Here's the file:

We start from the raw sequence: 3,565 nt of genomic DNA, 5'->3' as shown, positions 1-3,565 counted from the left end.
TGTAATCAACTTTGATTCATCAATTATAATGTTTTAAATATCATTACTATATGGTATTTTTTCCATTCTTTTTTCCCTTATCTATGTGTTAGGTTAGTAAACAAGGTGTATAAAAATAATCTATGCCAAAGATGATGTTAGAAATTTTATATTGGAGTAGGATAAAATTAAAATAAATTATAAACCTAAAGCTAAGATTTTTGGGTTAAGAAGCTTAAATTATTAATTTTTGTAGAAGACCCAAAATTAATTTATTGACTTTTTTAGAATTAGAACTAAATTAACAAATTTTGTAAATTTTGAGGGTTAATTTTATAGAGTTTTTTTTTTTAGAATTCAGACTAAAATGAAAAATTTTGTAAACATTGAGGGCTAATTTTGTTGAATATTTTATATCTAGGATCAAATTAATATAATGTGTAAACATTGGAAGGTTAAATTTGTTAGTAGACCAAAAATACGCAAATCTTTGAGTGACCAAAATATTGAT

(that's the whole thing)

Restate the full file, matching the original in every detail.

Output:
We start from the raw sequence: 3,565 nt of genomic DNA, 5'->3' as shown, positions 1-3,565 counted from the left end.
TGTAATCAACTTTGATTCATCAATTATAATGTTTTAAATATCATTACTATATGGTATTTTTTCCATTCTTTTTTCCCTTATCTATGTGTTAGGTTAGTAAACAAGGTGTATAAAAATAATCTATGCCAAAGATGATGTTAGAAATTTTATATTGGAGTAGGATAAAATTAAAATAAATTATAAACCTAAAGCTAAGATTTTTGGGTTAAGAAGCTTAAATTATTAATTTTTGTAGAAGACCCAAAATTAATTTATTGACTTTTTTAGAATTAGAACTAAATTAACAAATTTTGTAAATTTTGAGGGTTAATTTTATAGAGTTTTTTTTTTTAGAATTCAGACTAAAATGAAAAATTTTGTAAACATTGAGGGCTAATTTTGTTGAATATTTTATATCTAGGATCAAATTAATATAATGTGTAAACATTGGAAGGTTAAATTTGTTAGTAGACCAAAAATACGCAAATCTTTGAGTGACCAAAATATTGAT